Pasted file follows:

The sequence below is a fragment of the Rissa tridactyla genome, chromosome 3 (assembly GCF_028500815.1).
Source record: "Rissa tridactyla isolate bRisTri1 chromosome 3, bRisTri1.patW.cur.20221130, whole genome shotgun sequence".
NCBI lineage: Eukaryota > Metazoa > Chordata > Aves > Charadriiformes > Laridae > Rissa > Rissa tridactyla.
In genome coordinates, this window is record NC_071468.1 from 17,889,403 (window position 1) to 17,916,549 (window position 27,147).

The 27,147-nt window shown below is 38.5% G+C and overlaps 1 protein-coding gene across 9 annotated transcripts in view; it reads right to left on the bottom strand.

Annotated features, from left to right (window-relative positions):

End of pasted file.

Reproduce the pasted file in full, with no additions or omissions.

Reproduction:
The sequence below is a fragment of the Rissa tridactyla genome, chromosome 3 (assembly GCF_028500815.1).
Source record: "Rissa tridactyla isolate bRisTri1 chromosome 3, bRisTri1.patW.cur.20221130, whole genome shotgun sequence".
NCBI lineage: Eukaryota > Metazoa > Chordata > Aves > Charadriiformes > Laridae > Rissa > Rissa tridactyla.
In genome coordinates, this window is record NC_071468.1 from 17,889,403 (window position 1) to 17,916,549 (window position 27,147).

The 27,147-nt window shown below is 38.5% G+C and overlaps 1 protein-coding gene across 9 annotated transcripts in view; it reads right to left on the bottom strand.

Annotated features, from left to right (window-relative positions):